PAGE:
Some lingo I’ve picked up recently is “plotting” vs. “pantsing”. A plotter outlines plot points and character sketches from start to finish before the novel is written, while a pantser, for lack of a better phrase, “flies by the seat of their pants” and constructs the novel as it comes, changing plot ideas, etc. as the writing happens.

I’m an admitted pantser. I prefer my characters tell me what they want to say (instead of me making them speak), and often times the plot will go in unexpected directions as I’m writing everything out. But the fall-out results in a bunch of plot threads that aren’t connected, and a narrative that becomes disjointed.
When I wrote my first novel, an event led to a plot twist, which led to three more sub-plots and…you get the idea.

A former writing instructor offered the following advice: Find the 2-3 most important story threads and either discard the rest or save them for later books. My discarded plots are now acting as working outlines for the second and third books in my series (and I even know what happens at the end of each book).

So how do you know which threads are important and which aren’t? Above instructor also encouraged me to outline everything in an excel chart–with chapters across the top and the characters down the side. Something like this:

Completing the above chart for each book usually helps center me when plots start to get messy. It also gives me a place to jot down ideas for future chapters so I don’t forget important elements by the time I get around to writing them.
Storyboarding is another good method, usually done on a large poster board. This method didn’t quite work for me, as my storyboard got text-heavy and crowded, purple ink here, orange ink there–a mess. The boxes in excel were the precise restricters I needed. Still, if you’re interested in this approach, you can find out more about it here.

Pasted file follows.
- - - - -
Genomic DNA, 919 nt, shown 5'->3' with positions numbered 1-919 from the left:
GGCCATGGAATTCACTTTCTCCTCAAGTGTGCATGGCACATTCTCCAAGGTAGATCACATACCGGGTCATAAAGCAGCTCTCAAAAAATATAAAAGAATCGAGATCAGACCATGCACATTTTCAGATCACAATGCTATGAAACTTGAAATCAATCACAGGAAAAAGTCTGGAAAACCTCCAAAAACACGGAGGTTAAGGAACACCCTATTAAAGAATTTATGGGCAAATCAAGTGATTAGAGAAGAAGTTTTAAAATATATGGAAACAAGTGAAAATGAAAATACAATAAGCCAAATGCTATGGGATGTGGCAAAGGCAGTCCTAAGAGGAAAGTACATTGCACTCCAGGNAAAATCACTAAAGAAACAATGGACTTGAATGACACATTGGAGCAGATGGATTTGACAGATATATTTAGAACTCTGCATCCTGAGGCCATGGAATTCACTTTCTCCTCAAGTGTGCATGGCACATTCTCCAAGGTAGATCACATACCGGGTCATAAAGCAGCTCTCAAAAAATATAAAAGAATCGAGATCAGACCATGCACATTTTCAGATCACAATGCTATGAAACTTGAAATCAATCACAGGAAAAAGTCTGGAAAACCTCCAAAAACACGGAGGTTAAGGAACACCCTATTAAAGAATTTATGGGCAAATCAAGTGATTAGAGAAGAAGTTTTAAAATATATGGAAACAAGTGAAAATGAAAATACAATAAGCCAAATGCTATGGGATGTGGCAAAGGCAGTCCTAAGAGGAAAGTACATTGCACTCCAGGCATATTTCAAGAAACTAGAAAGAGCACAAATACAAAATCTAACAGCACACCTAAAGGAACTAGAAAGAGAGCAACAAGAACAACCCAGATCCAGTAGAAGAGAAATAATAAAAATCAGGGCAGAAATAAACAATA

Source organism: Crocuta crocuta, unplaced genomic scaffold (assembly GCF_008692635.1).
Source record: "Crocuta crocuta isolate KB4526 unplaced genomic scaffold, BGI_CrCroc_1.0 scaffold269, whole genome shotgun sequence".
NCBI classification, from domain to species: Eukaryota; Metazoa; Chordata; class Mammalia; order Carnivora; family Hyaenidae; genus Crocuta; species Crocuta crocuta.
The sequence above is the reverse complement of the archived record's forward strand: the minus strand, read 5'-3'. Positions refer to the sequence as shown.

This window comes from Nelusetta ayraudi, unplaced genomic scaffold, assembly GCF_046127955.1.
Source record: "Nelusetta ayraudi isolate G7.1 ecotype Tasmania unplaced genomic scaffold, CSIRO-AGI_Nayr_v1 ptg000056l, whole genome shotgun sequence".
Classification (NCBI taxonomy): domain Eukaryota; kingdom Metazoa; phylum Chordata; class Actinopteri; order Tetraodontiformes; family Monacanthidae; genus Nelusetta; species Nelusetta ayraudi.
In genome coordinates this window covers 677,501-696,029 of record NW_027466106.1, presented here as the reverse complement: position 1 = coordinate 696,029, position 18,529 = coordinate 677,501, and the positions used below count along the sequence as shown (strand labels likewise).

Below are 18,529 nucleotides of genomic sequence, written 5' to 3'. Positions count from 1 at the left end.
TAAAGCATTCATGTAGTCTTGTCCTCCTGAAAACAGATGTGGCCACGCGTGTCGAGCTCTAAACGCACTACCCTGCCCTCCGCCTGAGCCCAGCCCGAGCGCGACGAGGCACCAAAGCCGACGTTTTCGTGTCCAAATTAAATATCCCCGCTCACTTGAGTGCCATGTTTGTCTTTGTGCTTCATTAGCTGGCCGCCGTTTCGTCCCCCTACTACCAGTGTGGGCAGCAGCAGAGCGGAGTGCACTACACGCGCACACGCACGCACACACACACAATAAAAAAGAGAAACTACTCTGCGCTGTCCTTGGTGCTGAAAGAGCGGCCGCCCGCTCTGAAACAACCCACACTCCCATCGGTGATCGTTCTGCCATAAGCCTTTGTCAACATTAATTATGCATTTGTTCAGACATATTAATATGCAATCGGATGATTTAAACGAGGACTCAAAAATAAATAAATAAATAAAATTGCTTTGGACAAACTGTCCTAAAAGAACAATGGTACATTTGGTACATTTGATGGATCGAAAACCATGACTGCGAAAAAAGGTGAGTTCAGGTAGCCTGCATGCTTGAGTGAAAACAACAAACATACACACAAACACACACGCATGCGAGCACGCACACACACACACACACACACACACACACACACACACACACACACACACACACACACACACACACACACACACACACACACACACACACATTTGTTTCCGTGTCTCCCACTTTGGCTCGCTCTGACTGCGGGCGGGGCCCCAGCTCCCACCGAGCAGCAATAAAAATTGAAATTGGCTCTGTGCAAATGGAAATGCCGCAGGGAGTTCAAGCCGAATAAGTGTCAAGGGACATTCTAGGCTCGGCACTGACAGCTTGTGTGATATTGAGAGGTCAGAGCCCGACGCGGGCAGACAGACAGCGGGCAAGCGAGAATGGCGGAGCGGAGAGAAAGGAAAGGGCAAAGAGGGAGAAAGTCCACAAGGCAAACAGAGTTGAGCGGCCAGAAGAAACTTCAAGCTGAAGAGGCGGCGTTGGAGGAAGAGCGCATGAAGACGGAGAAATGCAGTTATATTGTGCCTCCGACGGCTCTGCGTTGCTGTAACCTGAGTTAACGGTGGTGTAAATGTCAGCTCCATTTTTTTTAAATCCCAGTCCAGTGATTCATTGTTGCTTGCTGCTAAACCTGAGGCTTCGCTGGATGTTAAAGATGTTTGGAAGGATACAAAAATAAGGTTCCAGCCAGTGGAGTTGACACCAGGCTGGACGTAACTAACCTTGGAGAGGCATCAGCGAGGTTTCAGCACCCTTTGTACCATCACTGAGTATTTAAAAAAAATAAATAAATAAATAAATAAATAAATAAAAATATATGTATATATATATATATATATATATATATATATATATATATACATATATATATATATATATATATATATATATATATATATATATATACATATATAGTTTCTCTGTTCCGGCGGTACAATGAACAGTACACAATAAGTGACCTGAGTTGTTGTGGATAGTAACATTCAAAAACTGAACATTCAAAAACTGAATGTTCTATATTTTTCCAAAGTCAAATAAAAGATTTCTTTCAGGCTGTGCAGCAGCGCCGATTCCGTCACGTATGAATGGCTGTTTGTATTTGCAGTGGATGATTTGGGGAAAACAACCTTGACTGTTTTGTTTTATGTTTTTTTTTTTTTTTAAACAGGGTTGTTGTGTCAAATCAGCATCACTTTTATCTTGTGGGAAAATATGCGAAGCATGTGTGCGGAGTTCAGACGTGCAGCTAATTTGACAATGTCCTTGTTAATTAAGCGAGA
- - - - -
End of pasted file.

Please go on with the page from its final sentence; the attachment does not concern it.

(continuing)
In my experience, nonfiction writers tend to have the best grasp on structure. A good book to peruse is Storycraft, by Jack Hart, in which the long-time journalist uses news stories to illustrate Freytag’s dramatic structure: exposition, rising action, climax, falling action, and denouement. Janice Hardy provides a lovely variation of this that works well for YA.  Other examples of structuring are found in this post, with tips from another nonfiction author.
So the moral of all this: Pantsing is great fun, and great stories and characters emerge that way. But plotting is a necessary element to make your story readable (and sellable).
0 replies
  1. Shaunna
    Shaunna says:

    I like this post. I try to be a plotter, even though I don't always succeed. I find that plotting makes it easier to write stuff that won't end up getting cut!

    I found you via your post on my site via Janet Reid's latest contest. I've only been in Moab for about six months, but so far, I love it. And I see you're in Flagstaff; my parents moved there a couple of years ago. Great town–and it always smells so good!

  2. Joe Iriarte
    Joe Iriarte says:

    Howdy–I followed your link over from Janice Hardy's blog!

    I never completed a novel until I became a plotter. For the novel I've got making the rounds right now, I just Excel also, though my spreadsheet is set up differently. These days, I'm using Scrivener. Nice to meet you!


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